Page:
Water is the most important but underappreciated nutrient. Water is necessary for the efficient functioning of biochemical activities in our bodies (it serves as a solvent), as well as for maintaining body temperature and blood circulation. It is necessary for survival, and the summer months are particularly taxing on our bodies in terms of hydration! It can be difficult to understand how quickly we lose water; nonetheless, too much water loss (dehydration) can result in a heat stroke. If you are thirsty, you have already lost some water, thus your daily water intake must match the amount lost. Here are some suggestions for staying hydrated and active throughout the hot summer months.
Carry Water Bottles With You
During the summer, make it a practice to carry water with you and sip it throughout the day, especially if you plan on doing any outdoor activities. Are you not a fan of simple water? To brighten it up, add lemon, cucumber, and mint sprigs. Combine all of the ingredients in a large pitcher the night before to allow the flavors to meld. Flavor packets, which come in individual packets with flavors like green tea, watermelon, and peach, are another choice.
Take Your Fruits
Water is abundant in several fruits and vegetables. Stay hydrated by eating at least five different fruits and four servings of veggies. Greens are not only hydrating, but they also contain important electrolytes. Watermelons, melons, berries, peaches, papayas, leafy greens, cucumbers, radishes, cantaloupe, strawberries, lettuce, celery, kale, zucchini, oranges, grapefruits, tomatoes, capsicums, grapes, bananas, and other fruits and vegetables are all excellent choices. When you’re on the run, always have a couple of fruits with you.
Electrolytes are Important
If you work out, go for long walks, or work a job that requires a lot of physical labor, electrolytes are essential. Electrolytes can be found in both solid and liquid foods. Some sports beverages are pre-mixed with all of the electrolytes, such as sodium, chlorine, and potassium. Electrolytes are abundant in bananas and coconut water, which are similarly high in potassium. Many powders (glucose) are available on the market that you can carry with you and combine with water whenever an electrolyte drink is needed. There are ORS (Oral Rehydration Protocol) solutions that follow the WHO formula for severe dehydration.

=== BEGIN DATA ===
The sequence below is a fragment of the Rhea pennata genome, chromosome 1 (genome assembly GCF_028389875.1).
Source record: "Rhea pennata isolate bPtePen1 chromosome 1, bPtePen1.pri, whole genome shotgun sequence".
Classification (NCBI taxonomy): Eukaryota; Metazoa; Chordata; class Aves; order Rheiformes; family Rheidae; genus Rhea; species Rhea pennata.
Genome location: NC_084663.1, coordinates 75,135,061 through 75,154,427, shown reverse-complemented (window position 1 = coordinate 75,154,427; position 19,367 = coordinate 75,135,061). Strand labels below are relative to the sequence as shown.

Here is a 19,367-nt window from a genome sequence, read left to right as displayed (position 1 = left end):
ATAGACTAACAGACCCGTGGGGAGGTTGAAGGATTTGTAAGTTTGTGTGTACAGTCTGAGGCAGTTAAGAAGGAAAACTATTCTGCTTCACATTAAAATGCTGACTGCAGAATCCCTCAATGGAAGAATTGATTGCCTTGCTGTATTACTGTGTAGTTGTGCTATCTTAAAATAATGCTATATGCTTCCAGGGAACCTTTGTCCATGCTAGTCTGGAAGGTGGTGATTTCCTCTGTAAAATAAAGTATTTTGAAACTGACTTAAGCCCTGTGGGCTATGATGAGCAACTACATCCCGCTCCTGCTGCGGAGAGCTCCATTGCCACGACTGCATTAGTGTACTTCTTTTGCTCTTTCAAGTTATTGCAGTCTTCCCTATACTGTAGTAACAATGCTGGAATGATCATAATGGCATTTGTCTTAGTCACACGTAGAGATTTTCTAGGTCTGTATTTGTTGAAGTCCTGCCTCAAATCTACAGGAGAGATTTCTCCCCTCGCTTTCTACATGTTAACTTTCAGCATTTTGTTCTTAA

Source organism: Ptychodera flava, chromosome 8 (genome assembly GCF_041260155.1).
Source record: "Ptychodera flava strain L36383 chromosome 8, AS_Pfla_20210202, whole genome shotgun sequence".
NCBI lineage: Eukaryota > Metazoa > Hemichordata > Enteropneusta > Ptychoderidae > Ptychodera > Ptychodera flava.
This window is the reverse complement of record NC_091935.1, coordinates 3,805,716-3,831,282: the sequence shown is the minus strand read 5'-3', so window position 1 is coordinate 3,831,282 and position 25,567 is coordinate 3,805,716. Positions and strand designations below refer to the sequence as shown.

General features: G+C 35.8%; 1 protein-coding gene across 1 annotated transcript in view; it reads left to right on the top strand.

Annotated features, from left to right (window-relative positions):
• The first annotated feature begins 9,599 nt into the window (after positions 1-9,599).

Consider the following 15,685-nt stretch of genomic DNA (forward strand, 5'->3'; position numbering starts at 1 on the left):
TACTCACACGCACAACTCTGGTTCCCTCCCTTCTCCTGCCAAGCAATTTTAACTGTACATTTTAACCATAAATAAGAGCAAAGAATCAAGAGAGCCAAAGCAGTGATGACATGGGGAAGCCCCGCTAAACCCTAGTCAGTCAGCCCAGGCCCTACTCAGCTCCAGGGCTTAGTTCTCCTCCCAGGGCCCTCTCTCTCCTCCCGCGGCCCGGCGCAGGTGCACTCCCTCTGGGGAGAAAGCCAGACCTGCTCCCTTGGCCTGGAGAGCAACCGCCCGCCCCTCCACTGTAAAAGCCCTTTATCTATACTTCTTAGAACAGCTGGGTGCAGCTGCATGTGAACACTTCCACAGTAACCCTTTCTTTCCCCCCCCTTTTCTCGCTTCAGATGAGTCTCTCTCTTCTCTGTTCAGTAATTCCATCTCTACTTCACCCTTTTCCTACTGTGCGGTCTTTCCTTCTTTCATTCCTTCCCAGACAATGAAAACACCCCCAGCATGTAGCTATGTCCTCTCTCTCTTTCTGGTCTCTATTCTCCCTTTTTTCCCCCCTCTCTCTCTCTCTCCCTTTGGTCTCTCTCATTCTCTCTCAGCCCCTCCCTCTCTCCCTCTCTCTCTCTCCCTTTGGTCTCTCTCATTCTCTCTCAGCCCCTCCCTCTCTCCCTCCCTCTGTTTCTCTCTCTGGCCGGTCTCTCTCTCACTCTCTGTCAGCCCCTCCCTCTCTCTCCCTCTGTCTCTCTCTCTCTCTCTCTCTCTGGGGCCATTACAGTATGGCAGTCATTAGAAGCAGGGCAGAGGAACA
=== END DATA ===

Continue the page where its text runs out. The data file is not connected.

Summer apparel isn’t all created equal when it comes to keeping you cool. Wear light, airy clothing made of breathable fabrics. Cotton is the greatest overall fabric because it allows air to flow. This helps to make the heat bearable. Wear a hat or cap that shadows your face to protect your head. Linen and rayon are two other acceptable fabric options. Avoid wearing black clothing, which absorbs sunlight and makes you feel hotter. The majority of t-shirts, shorts, and skirts are made from a combination of two or more textiles. Cotton that has been combined with polyester, spandex, or nylon can still keep you cool and drain sweat away from your skin.
It’s not just about drinking water when it comes to staying hydrated; it’s also about controlling your body temperature. Prefer to put on the light, loose-fitting outfits in light colors during the summer season, when the chances of heatstroke are highest; consider scheduling sports and physical activities during cooler times of the day; protect yourself from the sun with hats and other shade accessories; take frequent drink breaks, and mist yourself with a spray bottle if you become overheated.
Avoid caffeine and alcohol
Iced tea and caffeinated drinks are both considered liquids. These beverages, however, may trigger an increase in water loss through the urine due to caffeine’s diuretic impact. Water is still the greatest overall choice for staying hydrated, especially when exercising or staying extended time in the sun. Due to their high caffeine content, energy drinks are not a good choice for hydration.
Pay attention to the signs of dehydration
If anyone in your household is sick, especially young children and the elderly, keep an eye on how much they can drink. The following are indications of dehydration in children and adults.
- Darker-than-usual urine
- Not urinating despite continuously drinking water
- Muscle cramps
- Bad breath
- Fever or chills
- Craving sweets
- Dry mouth/skin
- Fast heartbeat
Drink plenty of water if you have a fever, vomiting, or diarrhea. Do not wait for dehydration symptoms to show up and harm your body.
Staying hydrated during the summer is important to stay healthy, happy, and safe in the heat. Avoid foods that are highly processed or high in sugar. Deep-fried snacks and highly processed foods are high in sodium and complex carbs, which cause your body to lose water. When you’re thirsty, reach for a big glass of water instead of sugary, caffeinated beverages. Your body will certainly appreciate it.